Study Links Rates of ADHD to Altitude

Bioscience Technology
April 8, 2015 | by University of Utah | News |

The prevalence of ADHD decreases substantially as altitude increases, according to a recent study published in the Journal of Attention Disorders online. For example, in Utah with an average state elevation of 6,100 feet, the rate of diagnosed ADHD cases is about 50 percent of states at sea level.

Since decreased dopamine levels are associated with ADHD, University of Utah researchers believe higher levels of dopamine produced as a reaction to hypobaric hypoxia—a condition caused when people breathe air with less oxygen at higher elevations— result in decreased ADHD. By contrast, in prior studies these authors found that hypobaric hypoxia associated with altitude may serve as a kind of environmental stressor, triggering mood disorders and suicide.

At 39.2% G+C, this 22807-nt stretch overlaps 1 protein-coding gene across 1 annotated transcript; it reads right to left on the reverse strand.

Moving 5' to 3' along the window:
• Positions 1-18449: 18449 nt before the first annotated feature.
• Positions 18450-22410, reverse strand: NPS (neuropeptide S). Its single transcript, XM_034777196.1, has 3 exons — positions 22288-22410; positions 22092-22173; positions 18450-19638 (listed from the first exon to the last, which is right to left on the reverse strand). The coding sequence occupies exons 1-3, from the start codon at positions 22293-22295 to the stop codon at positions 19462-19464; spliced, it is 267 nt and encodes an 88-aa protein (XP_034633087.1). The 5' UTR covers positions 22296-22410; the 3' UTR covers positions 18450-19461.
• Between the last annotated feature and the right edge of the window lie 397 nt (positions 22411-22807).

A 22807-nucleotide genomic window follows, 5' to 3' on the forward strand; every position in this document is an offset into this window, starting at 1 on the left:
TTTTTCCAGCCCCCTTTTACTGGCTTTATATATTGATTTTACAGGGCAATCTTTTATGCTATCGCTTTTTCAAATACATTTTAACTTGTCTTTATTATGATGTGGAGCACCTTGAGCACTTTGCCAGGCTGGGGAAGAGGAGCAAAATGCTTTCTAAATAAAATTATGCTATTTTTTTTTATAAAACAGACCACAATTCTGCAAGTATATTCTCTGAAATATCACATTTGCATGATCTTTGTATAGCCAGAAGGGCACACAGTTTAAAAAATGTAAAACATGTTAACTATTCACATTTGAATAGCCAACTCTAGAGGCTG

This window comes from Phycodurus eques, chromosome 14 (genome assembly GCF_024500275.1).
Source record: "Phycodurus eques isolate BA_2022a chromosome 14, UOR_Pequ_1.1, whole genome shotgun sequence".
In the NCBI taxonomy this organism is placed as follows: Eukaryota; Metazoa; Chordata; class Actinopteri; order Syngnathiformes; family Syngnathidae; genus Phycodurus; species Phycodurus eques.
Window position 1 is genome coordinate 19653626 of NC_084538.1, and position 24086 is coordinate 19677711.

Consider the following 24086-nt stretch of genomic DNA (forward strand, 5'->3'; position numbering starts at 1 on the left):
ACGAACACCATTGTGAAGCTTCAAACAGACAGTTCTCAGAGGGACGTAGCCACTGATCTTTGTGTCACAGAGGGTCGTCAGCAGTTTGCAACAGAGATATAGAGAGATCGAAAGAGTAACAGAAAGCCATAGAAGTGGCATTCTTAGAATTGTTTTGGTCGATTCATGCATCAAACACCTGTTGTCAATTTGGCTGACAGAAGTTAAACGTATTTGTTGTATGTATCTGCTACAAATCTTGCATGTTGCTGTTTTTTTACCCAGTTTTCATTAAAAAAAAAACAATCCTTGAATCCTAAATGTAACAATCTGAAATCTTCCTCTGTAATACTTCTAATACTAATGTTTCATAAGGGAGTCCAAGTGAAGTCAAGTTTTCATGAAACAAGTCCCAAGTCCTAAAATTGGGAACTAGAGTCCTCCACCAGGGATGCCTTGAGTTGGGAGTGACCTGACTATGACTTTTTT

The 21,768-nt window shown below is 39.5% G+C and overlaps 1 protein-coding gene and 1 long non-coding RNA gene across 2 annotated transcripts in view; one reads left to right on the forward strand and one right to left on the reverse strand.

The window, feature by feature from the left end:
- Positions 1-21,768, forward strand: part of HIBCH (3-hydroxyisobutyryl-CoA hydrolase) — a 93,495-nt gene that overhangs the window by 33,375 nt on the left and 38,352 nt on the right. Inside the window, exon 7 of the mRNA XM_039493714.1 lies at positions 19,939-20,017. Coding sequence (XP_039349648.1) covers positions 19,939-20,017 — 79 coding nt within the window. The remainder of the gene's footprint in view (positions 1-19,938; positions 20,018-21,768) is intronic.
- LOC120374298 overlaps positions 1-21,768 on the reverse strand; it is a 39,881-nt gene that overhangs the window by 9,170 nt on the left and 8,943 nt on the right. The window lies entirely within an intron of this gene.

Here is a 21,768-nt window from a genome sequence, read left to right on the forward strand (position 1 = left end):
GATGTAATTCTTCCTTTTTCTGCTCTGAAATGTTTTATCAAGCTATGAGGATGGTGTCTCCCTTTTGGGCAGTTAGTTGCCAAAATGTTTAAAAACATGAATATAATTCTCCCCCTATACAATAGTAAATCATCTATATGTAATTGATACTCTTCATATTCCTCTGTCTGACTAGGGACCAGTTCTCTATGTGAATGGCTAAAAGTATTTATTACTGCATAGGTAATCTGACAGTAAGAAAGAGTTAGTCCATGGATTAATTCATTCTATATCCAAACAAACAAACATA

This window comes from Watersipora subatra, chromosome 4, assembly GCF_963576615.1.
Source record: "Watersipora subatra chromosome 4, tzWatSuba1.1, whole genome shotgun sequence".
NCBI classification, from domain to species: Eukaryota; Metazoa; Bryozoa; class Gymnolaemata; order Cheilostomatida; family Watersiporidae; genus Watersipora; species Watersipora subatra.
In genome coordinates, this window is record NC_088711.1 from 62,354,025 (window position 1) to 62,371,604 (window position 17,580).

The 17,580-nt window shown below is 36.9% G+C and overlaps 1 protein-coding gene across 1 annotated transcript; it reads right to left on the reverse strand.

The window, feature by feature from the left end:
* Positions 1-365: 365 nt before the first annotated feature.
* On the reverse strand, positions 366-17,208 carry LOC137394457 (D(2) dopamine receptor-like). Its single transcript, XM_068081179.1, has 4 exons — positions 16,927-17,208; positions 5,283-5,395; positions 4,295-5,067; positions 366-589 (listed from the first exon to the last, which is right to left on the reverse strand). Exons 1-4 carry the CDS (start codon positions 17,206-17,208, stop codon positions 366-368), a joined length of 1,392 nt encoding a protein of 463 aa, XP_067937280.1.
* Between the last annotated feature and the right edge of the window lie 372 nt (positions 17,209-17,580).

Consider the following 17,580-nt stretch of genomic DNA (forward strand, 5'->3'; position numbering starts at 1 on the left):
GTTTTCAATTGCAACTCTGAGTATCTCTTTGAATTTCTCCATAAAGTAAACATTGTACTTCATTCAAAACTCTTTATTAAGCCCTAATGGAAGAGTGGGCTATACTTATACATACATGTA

According to Dr. Harold Levinson, the authors have presented intriguing evidence suggesting the hypobaric oxygen effects of altitude on decreasing ADHD. Might hypobaric oxygen therapy decrease the symptoms of ADHD? Equally interesting, the authors’ prior findings also led Levinson to wonder if hyperbaric oxygen therapy might help depression and reduce suicide?

About Dr. Harold Levinson
Formerly Clinical Associate Professor of Psychiatry at New York University Medical Center, Dr. Harold Levinson is currently Director of the Levinson Medical Center for Learning Disabilities in Long Island, New York. He is a well-known neuropsychiatrist, clinical researcher and author. For more information, call 1(800)334-7323 or visit:


Image courtesy of Witthaya Phonsawat/


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